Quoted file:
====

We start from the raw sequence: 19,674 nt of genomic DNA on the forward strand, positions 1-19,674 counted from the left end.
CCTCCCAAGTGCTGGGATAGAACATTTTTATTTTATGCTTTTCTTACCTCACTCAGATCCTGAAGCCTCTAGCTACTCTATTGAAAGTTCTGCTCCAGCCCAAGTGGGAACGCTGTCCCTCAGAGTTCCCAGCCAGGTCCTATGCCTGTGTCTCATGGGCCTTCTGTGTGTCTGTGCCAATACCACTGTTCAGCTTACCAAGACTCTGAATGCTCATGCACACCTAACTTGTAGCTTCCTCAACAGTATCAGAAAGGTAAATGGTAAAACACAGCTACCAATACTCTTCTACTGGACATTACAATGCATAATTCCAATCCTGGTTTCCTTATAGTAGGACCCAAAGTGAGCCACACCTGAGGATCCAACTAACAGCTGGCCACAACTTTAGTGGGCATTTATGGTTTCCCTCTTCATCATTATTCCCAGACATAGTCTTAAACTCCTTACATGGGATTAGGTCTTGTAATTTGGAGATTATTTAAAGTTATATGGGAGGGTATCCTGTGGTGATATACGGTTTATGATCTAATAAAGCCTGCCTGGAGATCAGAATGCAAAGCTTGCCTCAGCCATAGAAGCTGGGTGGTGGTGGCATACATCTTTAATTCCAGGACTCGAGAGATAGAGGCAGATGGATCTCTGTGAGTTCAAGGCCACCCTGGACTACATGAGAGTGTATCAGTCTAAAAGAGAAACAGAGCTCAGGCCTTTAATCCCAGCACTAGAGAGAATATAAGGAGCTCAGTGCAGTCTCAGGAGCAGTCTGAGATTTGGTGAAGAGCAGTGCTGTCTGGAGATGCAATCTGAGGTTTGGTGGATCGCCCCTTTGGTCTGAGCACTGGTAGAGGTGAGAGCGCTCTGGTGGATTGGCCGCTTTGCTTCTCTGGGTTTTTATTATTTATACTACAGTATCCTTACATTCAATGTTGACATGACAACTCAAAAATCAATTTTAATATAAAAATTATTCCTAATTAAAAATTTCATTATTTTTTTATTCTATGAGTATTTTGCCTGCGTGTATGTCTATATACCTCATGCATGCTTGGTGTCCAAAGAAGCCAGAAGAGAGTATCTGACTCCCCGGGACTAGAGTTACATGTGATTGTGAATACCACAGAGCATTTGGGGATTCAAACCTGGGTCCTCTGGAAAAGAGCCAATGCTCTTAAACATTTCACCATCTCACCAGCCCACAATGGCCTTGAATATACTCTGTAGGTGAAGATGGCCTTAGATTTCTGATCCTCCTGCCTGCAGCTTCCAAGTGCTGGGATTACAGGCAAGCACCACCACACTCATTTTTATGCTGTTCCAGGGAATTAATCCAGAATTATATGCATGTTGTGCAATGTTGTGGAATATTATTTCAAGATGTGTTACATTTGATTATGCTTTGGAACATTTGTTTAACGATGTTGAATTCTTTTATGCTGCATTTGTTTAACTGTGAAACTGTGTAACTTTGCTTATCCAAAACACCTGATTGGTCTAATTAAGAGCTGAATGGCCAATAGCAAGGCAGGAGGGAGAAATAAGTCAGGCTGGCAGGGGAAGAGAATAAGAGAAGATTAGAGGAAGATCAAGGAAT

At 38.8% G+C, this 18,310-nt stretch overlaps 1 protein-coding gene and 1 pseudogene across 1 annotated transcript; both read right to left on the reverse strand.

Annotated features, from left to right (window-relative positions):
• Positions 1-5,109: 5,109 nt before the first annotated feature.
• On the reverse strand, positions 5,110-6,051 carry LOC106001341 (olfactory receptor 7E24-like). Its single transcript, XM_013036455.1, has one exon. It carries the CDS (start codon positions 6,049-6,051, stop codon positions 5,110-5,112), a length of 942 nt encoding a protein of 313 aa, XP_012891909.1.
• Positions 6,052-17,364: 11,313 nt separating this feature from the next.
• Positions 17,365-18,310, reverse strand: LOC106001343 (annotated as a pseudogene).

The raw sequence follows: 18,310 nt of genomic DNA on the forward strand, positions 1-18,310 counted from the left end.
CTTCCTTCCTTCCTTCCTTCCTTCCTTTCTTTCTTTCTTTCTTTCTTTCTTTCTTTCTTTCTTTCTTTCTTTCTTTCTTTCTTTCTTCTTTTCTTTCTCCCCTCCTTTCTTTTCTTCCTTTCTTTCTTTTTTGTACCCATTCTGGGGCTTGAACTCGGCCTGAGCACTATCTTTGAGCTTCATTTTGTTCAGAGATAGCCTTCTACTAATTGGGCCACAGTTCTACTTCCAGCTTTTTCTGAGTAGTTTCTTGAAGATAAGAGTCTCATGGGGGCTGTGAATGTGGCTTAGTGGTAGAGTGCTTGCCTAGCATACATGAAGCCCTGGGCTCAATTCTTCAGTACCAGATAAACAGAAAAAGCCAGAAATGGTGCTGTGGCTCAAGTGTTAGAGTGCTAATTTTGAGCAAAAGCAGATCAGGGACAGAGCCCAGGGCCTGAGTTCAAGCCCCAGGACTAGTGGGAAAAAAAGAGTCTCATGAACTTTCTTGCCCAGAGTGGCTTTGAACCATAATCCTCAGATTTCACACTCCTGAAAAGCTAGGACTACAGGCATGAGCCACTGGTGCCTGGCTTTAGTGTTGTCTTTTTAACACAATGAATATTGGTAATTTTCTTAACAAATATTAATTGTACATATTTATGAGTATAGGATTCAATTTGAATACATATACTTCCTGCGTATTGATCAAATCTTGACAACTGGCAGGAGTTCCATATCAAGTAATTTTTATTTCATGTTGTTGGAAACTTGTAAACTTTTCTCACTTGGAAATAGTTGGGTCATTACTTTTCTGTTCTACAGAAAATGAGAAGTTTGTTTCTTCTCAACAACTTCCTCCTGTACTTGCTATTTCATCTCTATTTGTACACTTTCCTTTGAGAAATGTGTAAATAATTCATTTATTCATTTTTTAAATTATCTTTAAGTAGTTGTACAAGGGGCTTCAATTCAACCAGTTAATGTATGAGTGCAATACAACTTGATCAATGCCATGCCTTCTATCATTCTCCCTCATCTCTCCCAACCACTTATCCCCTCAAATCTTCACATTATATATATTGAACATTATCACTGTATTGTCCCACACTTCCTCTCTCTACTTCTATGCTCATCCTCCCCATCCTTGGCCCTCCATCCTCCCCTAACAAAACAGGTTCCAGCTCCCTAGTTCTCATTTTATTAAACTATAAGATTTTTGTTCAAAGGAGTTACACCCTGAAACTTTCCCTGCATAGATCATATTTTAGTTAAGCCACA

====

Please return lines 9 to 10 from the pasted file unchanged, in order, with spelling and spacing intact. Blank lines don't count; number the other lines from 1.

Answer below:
The raw sequence follows: 18,310 nt of genomic DNA on the forward strand, positions 1-18,310 counted from the left end.
CTTCCTTCCTTCCTTCCTTCCTTCCTTTCTTTCTTTCTTTCTTTCTTTCTTTCTTTCTTTCTTTCTTTCTTTCTTTCTTTCTTTCTTCTTTTCTTTCTCCCCTCCTTTCTTTTCTTCCTTTCTTTCTTTTTTGTACCCATTCTGGGGCTTGAACTCGGCCTGAGCACTATCTTTGAGCTTCATTTTGTTCAGAGATAGCCTTCTACTAATTGGGCCACAGTTCTACTTCCAGCTTTTTCTGAGTAGTTTCTTGAAGATAAGAGTCTCATGGGGGCTGTGAATGTGGCTTAGTGGTAGAGTGCTTGCCTAGCATACATGAAGCCCTGGGCTCAATTCTTCAGTACCAGATAAACAGAAAAAGCCAGAAATGGTGCTGTGGCTCAAGTGTTAGAGTGCTAATTTTGAGCAAAAGCAGATCAGGGACAGAGCCCAGGGCCTGAGTTCAAGCCCCAGGACTAGTGGGAAAAAAAGAGTCTCATGAACTTTCTTGCCCAGAGTGGCTTTGAACCATAATCCTCAGATTTCACACTCCTGAAAAGCTAGGACTACAGGCATGAGCCACTGGTGCCTGGCTTTAGTGTTGTCTTTTTAACACAATGAATATTGGTAATTTTCTTAACAAATATTAATTGTACATATTTATGAGTATAGGATTCAATTTGAATACATATACTTCCTGCGTATTGATCAAATCTTGACAACTGGCAGGAGTTCCATATCAAGTAATTTTTATTTCATGTTGTTGGAAACTTGTAAACTTTTCTCACTTGGAAATAGTTGGGTCATTACTTTTCTGTTCTACAGAAAATGAGAAGTTTGTTTCTTCTCAACAACTTCCTCCTGTACTTGCTATTTCATCTCTATTTGTACACTTTCCTTTGAGAAATGTGTAAATAATTCATTTATTCATTTTTTAAATTATCTTTAAGTAGTTGTACAAGGGGCTTCAATTCAACCAGTTAATGTATGAGTGCAATACAACTTGATCAATGCCATGCCTTCTATCATTCTCCCTCATCTCTCCCAACCACTTATCCCCTCAAATCTTCACATTATATATATTGAACATTATCACTGTATTGTCCCACACTTCCTCTCTCTACTTCTATGCTCATCCTCCCCATCCTTGGCCCTCCATCCTCCCCTAACAAAACAGGTTCCAGCTCCCTAGTTCTCATTTTATTAAACTATAAGATTTTTGTTCAAAGGAGTTACACCCTGAAACTTTCCCTGCATAGATCATATTTTAGTTAAGCCACA